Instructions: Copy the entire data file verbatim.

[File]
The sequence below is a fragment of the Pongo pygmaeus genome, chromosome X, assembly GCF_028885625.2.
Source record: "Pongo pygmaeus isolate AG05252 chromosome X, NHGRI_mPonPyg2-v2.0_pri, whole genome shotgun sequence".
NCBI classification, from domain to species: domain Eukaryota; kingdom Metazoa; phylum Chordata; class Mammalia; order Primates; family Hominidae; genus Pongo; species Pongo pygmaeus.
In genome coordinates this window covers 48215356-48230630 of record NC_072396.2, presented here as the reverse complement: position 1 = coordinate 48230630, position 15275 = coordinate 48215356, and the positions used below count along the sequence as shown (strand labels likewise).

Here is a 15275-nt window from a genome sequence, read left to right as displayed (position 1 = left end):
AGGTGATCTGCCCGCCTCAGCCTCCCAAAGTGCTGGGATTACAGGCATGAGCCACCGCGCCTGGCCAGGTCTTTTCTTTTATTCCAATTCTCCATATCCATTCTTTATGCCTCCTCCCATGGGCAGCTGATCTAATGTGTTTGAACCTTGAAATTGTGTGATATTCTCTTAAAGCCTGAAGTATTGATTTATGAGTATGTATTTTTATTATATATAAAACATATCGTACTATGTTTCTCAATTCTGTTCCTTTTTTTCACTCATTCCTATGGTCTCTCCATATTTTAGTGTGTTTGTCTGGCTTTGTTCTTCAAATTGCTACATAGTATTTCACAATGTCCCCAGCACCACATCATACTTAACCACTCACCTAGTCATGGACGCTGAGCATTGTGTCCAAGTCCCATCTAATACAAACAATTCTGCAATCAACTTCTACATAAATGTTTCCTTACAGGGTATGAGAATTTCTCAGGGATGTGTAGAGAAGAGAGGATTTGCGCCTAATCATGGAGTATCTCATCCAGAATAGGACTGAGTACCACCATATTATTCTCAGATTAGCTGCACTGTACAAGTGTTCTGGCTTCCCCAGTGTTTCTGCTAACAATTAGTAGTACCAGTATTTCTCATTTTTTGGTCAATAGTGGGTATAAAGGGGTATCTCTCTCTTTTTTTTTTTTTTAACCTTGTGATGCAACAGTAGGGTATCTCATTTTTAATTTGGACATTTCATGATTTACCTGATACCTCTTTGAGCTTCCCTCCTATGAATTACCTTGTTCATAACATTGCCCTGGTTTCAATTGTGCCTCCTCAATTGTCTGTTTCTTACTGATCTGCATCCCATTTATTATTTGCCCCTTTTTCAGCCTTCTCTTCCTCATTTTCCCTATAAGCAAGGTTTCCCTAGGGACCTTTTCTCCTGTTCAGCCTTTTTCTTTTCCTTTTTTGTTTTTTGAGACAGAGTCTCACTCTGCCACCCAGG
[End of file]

The sequence below is a fragment of the Pongo pygmaeus genome, chromosome X, assembly GCF_028885625.2.
Source record: "Pongo pygmaeus isolate AG05252 chromosome X, NHGRI_mPonPyg2-v2.0_pri, whole genome shotgun sequence".
NCBI classification, from domain to species: domain Eukaryota; kingdom Metazoa; phylum Chordata; class Mammalia; order Primates; family Hominidae; genus Pongo; species Pongo pygmaeus.
In genome coordinates this window covers 48215356-48230630 of record NC_072396.2, presented here as the reverse complement: position 1 = coordinate 48230630, position 15275 = coordinate 48215356, and the positions used below count along the sequence as shown (strand labels likewise).

Here is a 15275-nt window from a genome sequence, read left to right as displayed (position 1 = left end):
AGGTGATCTGCCCGCCTCAGCCTCCCAAAGTGCTGGGATTACAGGCATGAGCCACCGCGCCTGGCCAGGTCTTTTCTTTTATTCCAATTCTCCATATCCATTCTTTATGCCTCCTCCCATGGGCAGCTGATCTAATGTGTTTGAACCTTGAAATTGTGTGATATTCTCTTAAAGCCTGAAGTATTGATTTATGAGTATGTATTTTTATTATATATAAAACATATCGTACTATGTTTCTCAATTCTGTTCCTTTTTTTCACTCATTCCTATGGTCTCTCCATATTTTAGTGTGTTTGTCTGGCTTTGTTCTTCAAATTGCTACATAGTATTTCACAATGTCCCCAGCACCACATCATACTTAACCACTCACCTAGTCATGGACGCTGAGCATTGTGTCCAAGTCCCATCTAATACAAACAATTCTGCAATCAACTTCTACATAAATGTTTCCTTACAGGGTATGAGAATTTCTCAGGGATGTGTAGAGAAGAGAGGATTTGCGCCTAATCATGGAGTATCTCATCCAGAATAGGACTGAGTACCACCATATTATTCTCAGATTAGCTGCACTGTACAAGTGTTCTGGCTTCCCCAGTGTTTCTGCTAACAATTAGTAGTACCAGTATTTCTCATTTTTTGGTCAATAGTGGGTATAAAGGGGTATCTCTCTCTTTTTTTTTTTTTTAACCTTGTGATGCAACAGTAGGGTATCTCATTTTTAATTTGGACATTTCATGATTTACCTGATACCTCTTTGAGCTTCCCTCCTATGAATTACCTTGTTCATAACATTGCCCTGGTTTCAATTGTGCCTCCTCAATTGTCTGTTTCTTACTGATCTGCATCCCATTTATTATTTGCCCCTTTTTCAGCCTTCTCTTCCTCATTTTCCCTATAAGCAAGGTTTCCCTAGGGACCTTTTCTCCTGTTCAGCCTTTTTCTTTTCCTTTTTTGTTTTTTGAGACAGAGTCTCACTCTGCCACCCAGG